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Loveland Company Helps Japan With Robot Design For Fukushima Cleanup

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Alan Gionet By Alan Gionet
CBS4 Morning News Anchor
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LOVELAND, Colo. (CBS4) – Experts tangling with the meltdown at the Fukushima Daiichi facility were trying to figure out how to deal with one of the biggest problems they have; how to even look at how bad it is.

Three of the six nuclear reactors at Fukushima had meltdowns in the 2011 earthquake and tidal wave.

The containment vessel in reactor number two hasn’t been containing since. Radioactive water continues to leak.

“We said that’s something we know we can help with,” said Marc Rood, a Colorado School of Mines grad and business manager at the Kurion company offices in Loveland.

(credit: CBS)

(credit: CBS)

Rood and several CSU grads, including engineering manager Matt Cole knew they could come up with a solution.

“We built a very similar system to this in the UK approximately four years ago that the Japanese saw,” said Rood. “Once they saw that said that’s a system that could help solve our problem.”

California-based Kurion absorbed a Northern Colorado company that has been designing robotic systems for nuclear sites for years. The work started with the design of equipment to help with the Rocky Flats cleanup two decades ago.

Cole said there are a lot of limitations to designing the robotic arm they needed.

“We can’t do anything about the facility, so the size of the facility, it sounds like a small issue, but the arm has to actually go through the doorway, so the height of that doorway is a huge restriction on us for how big the machine can be.”

Add to that, the fact that the building is still radioactive. Workers can get into the floor above the containment area, but only for 10 minutes before they have to get back out. Below in the containment area water continues to leak. It’s flooded and it’s highly radioactive.

“So there’s some heat. There’s lots of water, so we have to think about corrosion. There’s lots of sea water in the facility. There are some of those harsh facilities and it’s dark.”

The arm has to be anchored in that floor above, then reach down through a small hole in the floor and telescope out.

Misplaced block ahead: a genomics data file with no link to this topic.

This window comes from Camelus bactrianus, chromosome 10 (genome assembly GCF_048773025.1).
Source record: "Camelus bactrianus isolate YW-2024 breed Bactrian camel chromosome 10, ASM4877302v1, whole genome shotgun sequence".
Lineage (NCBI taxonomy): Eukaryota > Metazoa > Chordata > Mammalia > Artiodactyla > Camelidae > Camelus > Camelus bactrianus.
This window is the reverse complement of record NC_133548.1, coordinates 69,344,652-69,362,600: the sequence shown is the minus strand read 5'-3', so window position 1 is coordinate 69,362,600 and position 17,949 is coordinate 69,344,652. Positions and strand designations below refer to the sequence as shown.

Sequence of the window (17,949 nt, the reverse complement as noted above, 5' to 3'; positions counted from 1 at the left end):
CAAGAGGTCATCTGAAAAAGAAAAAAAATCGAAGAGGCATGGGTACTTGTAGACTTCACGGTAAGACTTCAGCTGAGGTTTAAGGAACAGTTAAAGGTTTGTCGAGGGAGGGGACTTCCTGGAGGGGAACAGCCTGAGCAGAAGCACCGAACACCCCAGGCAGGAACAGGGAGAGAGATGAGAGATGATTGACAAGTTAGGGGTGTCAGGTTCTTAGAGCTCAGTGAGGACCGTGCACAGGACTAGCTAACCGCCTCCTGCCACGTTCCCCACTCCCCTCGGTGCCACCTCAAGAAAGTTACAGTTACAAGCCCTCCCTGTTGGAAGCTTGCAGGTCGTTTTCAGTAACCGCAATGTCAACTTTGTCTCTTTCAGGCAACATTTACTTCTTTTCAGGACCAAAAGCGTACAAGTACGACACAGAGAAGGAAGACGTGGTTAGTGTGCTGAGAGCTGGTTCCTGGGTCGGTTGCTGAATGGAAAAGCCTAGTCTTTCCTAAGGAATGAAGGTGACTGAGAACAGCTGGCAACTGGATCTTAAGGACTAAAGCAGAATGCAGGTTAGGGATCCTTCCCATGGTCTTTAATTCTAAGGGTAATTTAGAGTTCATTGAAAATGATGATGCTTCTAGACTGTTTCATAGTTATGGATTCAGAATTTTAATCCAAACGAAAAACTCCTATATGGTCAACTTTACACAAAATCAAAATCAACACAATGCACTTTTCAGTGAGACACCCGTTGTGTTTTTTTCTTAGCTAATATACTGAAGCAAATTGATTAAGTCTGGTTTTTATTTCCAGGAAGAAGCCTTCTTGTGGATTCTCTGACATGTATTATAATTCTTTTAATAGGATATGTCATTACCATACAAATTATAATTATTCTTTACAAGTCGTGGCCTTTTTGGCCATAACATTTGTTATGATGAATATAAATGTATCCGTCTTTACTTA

(credit: Kurion)

(credit: Kurion)

They decided the arm needed several things including cutting tools to get through the debris at the bottom of the containment vessel and remotely operated vehicles or ROVs. The ROVs would have to have radiation hardened cameras.

“Once we understand where the leaks are we can start to address how to plug those leaks.”

But that’s just some of the challenges.

How do you create ROVs that can move around in those conditions?

“One is a submersible that swims around in the water and one is actually a magnetic crawler that crawls around on a pipe and the third one is also a crawler.”

Getting them where they need to be is another challenge. The containment vessel is full of obstacles and debris. The arm has two cutting tools. One is a powerful pair of pinchers. Video supplies by Kurion shows it snapping off a railing-like pipe.

The other is a super powerful squirt gun.

“We pump up water to about 50 thousand PSI, which is an incredible amount of pressure. And we push it through actually a tiny diamond orifice and it comes out about 2000 miles an hour.”

They add a little sand and the water jet is powerful enough to cut through concrete or steel.

It took a year. Kurion shipped the arm to Japan several weeks ago, where cleanup workers are practicing with a mock-up of the reactor.

(credit: Kurion)

(credit: Kurion)

When they’re ready, they’ll go in for real. It will take a few days to weeks to map the inside of the containment vessel. Once the leaks are mapped, then they’re onto the next step.

“We’re in the midst of our design effort for the repair system that will come in and actually repair these leaks,” said Rood. “It’s going to look very similar, it’s going to be another robotic arm.”

That robotic arm will grout the holes with a concrete like mixture.

This arm could be used in the other two reactors, but ultimately it, too, will become radioactive waste. Each step in the process at Fukushima moves at an excruciatingly slow pace. The entire cleanup will take decades — maybe 60 years. Kurion may have a lot of work ahead.

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